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ADDITIONAL INFORMATION


Additional pictures by Harold Storey have been added - click here to view.  


Addition information about the history of Capelrig House is available here



EARLY CHRISTIANITY


Capelrig Cross


The reason for the siting of the Capelrig Cross, a Celtic cross, near Holm Farm, Barcapel in the lands of the old Capelrig Estate is now lost in the mists of time. It does however provide evidence of religious activity in Mearns from the 9th or 10th century. A number of these free standing  crosses existed to the south and south west of Glasgow and one explanation for finding them over such a large area is that they were boundary markers of ecclesiastical areas.


The name Capelrig or Chapelrig, which is documented as early as the 12th century, is thought to be derived from “Chapel on the ridge”. A chapel, possibly associated with St. Conval, may have stood on this site and been associated with the Capelrig Cross. Although no trace of a  church or chapel has been found, A. D.  Lacaille, a Fellow of the Society of Antiquaries of Scotland, in his paper to the Society 1927, reported that he had examined the lower walls of some of the buildings at Holm Farm and he considered that they were of ancient construction. He also reported on the existence of some ancient structure which, although obscured by a stable partly built over it, could possibly be the original chapel. He considered that  the proximity of a medieval circular, stone roofed doocot, similar to those frequently found near monasteries, suggests that there may have been an ecclesiastical settlement in the area..

















The site of the cross with the Holm Farm in the background


After the Reformation, the lands of Capelrig became a temporal lordship, but suggestions that the cross was erected by the Knights Templar or their successors, the Knights Hospitaller, to mark their ownership cannot be substantiated as the cross predates their occupation of the Capelrig lands.


By 1926, when Lacaille carried out his detailed study of the cross, the lands where it was sited to the north of Capelrig House had been purchased by Sir Thomas Clements who built Barcapel House. He agreed that, in order to protect the cross from further damage, it should be removed and preserved in a Glasgow Museum.


Mr Alexander Anderson was in charge of the removal and before excavations began the surrounding area was examined. Flat slabs were found, suggesting that there could have been a pavement at the foot of the cross and a path leading to it.













      




The discovery of the socket.

      The gentleman top left is T. C. F. Brochtie, Director of the Kelvingrove Art Gallery


Initial attempts to move the shaft were not successful and it was only after digging much deeper that it was discovered that it was fixed into a large boulder which in turn was fixed in place with a mixture of clay and small gravel. This, according to Lacaille, indicated that the cross stood in its original position.  














The socket with the remains of the surrounding fence


The top of the cross was missing and the total length of the remaining shaft was 7 feet 7 inches, tapering from the base to the head, making it one of the largest of its type in Renfrewshire. Carved from blonde sandstone, the cross-shaft is decorated with rectangular, framed panels with interlace ornamentation of Celtic pattern on all four faces, although these are extremely worn through weathering and also from animals in the field.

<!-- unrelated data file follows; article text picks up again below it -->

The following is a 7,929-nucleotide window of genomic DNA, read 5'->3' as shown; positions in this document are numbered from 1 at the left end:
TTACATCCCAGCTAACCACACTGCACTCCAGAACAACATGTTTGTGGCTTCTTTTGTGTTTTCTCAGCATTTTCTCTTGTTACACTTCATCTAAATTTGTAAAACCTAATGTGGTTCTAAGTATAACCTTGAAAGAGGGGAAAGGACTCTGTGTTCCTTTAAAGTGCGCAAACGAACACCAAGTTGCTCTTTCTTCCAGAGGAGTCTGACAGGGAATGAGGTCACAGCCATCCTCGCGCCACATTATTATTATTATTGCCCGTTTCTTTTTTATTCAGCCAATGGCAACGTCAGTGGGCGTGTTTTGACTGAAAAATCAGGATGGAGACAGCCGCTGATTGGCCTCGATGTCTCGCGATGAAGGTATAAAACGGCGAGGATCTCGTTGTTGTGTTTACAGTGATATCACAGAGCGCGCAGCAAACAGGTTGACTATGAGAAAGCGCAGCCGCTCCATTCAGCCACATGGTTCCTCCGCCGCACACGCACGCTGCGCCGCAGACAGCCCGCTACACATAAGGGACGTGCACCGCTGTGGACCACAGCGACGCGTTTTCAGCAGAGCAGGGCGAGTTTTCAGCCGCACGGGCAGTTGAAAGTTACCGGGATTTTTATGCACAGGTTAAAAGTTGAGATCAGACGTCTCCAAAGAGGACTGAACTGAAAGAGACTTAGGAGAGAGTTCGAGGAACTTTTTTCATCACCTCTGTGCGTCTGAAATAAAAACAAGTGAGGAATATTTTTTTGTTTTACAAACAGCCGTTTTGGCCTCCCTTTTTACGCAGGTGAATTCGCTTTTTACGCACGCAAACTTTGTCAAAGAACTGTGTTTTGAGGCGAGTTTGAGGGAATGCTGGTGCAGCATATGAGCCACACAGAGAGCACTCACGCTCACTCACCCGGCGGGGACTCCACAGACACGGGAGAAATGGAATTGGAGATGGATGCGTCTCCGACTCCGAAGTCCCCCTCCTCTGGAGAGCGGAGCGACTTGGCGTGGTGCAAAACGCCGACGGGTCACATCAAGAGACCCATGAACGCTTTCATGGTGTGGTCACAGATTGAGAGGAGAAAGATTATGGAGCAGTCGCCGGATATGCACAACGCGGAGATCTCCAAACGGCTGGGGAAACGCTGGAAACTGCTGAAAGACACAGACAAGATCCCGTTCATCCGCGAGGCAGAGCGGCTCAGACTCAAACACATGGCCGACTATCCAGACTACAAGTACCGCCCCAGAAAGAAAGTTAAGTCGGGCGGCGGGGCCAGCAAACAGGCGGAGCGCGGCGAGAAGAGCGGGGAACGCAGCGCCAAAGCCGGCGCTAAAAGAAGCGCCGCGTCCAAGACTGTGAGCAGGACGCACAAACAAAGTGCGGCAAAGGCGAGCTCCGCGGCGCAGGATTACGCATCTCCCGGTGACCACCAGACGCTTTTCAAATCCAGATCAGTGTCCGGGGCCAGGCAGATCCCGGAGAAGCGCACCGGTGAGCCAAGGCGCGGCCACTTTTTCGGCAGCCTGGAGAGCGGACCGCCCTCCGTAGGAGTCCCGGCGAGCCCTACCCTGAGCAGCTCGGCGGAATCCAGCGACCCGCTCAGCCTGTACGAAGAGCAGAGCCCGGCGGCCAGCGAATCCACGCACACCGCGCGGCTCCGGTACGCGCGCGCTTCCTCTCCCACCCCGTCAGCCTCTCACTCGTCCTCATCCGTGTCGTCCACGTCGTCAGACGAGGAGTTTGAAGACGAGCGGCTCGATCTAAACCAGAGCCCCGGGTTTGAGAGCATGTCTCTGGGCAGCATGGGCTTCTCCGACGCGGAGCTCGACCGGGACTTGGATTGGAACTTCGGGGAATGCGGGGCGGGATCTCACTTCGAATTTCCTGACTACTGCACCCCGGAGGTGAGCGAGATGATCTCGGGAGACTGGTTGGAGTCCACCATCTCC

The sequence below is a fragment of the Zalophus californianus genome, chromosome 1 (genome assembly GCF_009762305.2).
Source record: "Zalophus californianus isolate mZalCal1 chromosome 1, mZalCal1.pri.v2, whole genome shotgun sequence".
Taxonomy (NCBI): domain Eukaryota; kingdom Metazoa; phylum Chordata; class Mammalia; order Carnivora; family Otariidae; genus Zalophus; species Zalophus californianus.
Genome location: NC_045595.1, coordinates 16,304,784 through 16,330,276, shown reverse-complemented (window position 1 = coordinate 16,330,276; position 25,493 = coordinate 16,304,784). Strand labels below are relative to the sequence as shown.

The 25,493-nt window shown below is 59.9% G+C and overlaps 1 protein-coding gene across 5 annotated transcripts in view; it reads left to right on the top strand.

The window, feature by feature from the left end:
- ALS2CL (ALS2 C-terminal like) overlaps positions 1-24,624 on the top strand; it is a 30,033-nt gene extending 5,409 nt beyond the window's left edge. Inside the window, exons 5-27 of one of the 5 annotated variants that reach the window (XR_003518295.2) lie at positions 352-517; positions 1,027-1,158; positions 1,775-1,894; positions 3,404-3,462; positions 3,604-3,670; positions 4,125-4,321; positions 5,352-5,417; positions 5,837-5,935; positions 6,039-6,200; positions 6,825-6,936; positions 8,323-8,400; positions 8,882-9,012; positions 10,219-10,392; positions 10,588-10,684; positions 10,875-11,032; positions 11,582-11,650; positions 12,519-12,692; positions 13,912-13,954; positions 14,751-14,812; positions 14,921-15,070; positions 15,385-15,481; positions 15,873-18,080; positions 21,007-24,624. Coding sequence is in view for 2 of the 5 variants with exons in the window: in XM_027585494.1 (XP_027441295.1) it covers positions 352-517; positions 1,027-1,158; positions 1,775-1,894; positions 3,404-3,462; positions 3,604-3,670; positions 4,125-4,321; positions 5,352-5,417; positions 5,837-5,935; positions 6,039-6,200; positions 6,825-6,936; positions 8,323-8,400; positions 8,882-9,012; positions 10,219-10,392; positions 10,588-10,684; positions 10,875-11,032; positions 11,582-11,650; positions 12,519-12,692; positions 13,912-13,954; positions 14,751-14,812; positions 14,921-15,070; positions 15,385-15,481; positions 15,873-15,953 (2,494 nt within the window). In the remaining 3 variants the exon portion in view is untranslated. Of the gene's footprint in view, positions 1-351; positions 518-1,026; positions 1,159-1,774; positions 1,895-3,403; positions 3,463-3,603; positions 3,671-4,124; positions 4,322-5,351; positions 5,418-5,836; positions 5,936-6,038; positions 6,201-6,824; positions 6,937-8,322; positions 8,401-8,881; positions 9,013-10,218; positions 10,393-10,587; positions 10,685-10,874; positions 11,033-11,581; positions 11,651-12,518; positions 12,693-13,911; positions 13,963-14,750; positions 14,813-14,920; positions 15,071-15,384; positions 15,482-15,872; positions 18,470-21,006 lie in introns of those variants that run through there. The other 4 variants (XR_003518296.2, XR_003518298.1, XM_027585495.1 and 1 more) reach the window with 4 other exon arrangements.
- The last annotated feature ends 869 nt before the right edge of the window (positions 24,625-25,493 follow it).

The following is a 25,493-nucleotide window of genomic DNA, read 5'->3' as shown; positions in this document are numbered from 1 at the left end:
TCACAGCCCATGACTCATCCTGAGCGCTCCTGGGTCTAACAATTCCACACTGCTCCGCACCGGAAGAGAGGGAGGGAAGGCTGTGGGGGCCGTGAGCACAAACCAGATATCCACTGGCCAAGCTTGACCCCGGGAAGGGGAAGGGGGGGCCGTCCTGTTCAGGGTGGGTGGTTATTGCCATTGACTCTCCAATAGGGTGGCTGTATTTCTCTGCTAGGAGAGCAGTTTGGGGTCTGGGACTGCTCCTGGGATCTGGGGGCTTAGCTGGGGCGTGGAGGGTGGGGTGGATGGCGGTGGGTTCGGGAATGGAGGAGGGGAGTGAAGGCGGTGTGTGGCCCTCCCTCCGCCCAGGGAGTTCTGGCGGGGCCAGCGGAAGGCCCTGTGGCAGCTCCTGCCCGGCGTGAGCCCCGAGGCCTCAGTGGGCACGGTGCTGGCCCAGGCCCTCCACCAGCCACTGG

The four faces of the cross. The darker areas indicate the remaining carving.


In 1926 the cross was removed to Kelvingrove Art Gallery where it was on display for many years. At present it is stored in the Glasgow Museum Resource Centre.
























The cross in the Glasgow Museum Resource Centre today



The Legend

There is a legend associated with the cross in local folklore. An old rhyme gives some clues.


“Yont Capelrig and Lyon Cross

And eke the auld hare stane

There’s rowth o’ bonnie siller lies

Wha finds the king will sain.”


The site of the cross is reputed to be one of the points of a triangle, at the centre of which great treasure is to be found.  A second point is in the middle of the Ryat Linn reservoir. The legend however does not disclose the position of the third point!


 Acknowledgements


All photographs are reproduced by kind permission of Glasgow Museums.


The full text of A D Lacaille's paper can be found at: http://archaeologydataservice.ac.uk/archives/view/psas/

"The Proceedings of the Society of Antiquaries of Scotland - Volume  61".




 The Templars  


Founded in 1118 AD, ostensibly to protect pilgrims to the Holy Land, the Knights Templar became immensely rich, acquiring property throughout Christendom.  They owned the  lands of Capelrig and had smaller holdings in most of the estates of Mearns; at Newton, Southfield, Broom, Blackhouse, Shawhill and Burnhouse.  In 1309, the Knights Templar lost their lands to the Knights Hospitaller which was a military order but, unlike the Knights Templar, maintained  their charitable status which included the healing of the sick.  During building operations at Mearns Kirk in 1932, a sculptured stone inscribed with a cross inside a circle with a sword parallel to the cross was discovered. It is thought to be a Templar stone and today it lies against the wall of the church.








      






 The Templar Stone at Mearns Kirk

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